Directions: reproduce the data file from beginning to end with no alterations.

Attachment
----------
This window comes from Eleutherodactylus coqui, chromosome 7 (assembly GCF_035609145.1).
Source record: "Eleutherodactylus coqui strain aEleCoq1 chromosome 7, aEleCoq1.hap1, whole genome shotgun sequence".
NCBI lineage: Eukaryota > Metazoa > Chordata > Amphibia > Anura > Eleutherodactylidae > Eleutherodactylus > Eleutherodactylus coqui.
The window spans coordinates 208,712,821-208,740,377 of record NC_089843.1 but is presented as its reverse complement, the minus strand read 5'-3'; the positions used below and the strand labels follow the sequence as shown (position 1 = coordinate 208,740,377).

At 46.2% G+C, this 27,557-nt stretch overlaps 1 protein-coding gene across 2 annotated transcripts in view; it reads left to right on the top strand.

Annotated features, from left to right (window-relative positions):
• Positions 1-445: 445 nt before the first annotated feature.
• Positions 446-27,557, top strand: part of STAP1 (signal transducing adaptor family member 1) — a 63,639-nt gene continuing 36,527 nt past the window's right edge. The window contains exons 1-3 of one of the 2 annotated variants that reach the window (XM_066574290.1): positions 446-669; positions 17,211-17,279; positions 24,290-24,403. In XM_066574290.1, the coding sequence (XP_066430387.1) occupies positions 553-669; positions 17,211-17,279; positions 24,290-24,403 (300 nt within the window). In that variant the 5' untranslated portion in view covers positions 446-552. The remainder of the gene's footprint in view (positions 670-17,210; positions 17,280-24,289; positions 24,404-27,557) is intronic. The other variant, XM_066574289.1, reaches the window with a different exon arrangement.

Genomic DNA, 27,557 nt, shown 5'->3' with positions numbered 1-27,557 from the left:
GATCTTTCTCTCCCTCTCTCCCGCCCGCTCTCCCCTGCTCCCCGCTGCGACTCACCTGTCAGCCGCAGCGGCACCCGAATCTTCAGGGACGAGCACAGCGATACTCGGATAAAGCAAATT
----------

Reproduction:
This window comes from Eleutherodactylus coqui, chromosome 7 (assembly GCF_035609145.1).
Source record: "Eleutherodactylus coqui strain aEleCoq1 chromosome 7, aEleCoq1.hap1, whole genome shotgun sequence".
NCBI lineage: Eukaryota > Metazoa > Chordata > Amphibia > Anura > Eleutherodactylidae > Eleutherodactylus > Eleutherodactylus coqui.
The window spans coordinates 208,712,821-208,740,377 of record NC_089843.1 but is presented as its reverse complement, the minus strand read 5'-3'; the positions used below and the strand labels follow the sequence as shown (position 1 = coordinate 208,740,377).

At 46.2% G+C, this 27,557-nt stretch overlaps 1 protein-coding gene across 2 annotated transcripts in view; it reads left to right on the top strand.

Annotated features, from left to right (window-relative positions):
• Positions 1-445: 445 nt before the first annotated feature.
• Positions 446-27,557, top strand: part of STAP1 (signal transducing adaptor family member 1) — a 63,639-nt gene continuing 36,527 nt past the window's right edge. The window contains exons 1-3 of one of the 2 annotated variants that reach the window (XM_066574290.1): positions 446-669; positions 17,211-17,279; positions 24,290-24,403. In XM_066574290.1, the coding sequence (XP_066430387.1) occupies positions 553-669; positions 17,211-17,279; positions 24,290-24,403 (300 nt within the window). In that variant the 5' untranslated portion in view covers positions 446-552. The remainder of the gene's footprint in view (positions 670-17,210; positions 17,280-24,289; positions 24,404-27,557) is intronic. The other variant, XM_066574289.1, reaches the window with a different exon arrangement.

Genomic DNA, 27,557 nt, shown 5'->3' with positions numbered 1-27,557 from the left:
GATCTTTCTCTCCCTCTCTCCCGCCCGCTCTCCCCTGCTCCCCGCTGCGACTCACCTGTCAGCCGCAGCGGCACCCGAATCTTCAGGGACGAGCACAGCGATACTCGGATAAAGCAAATT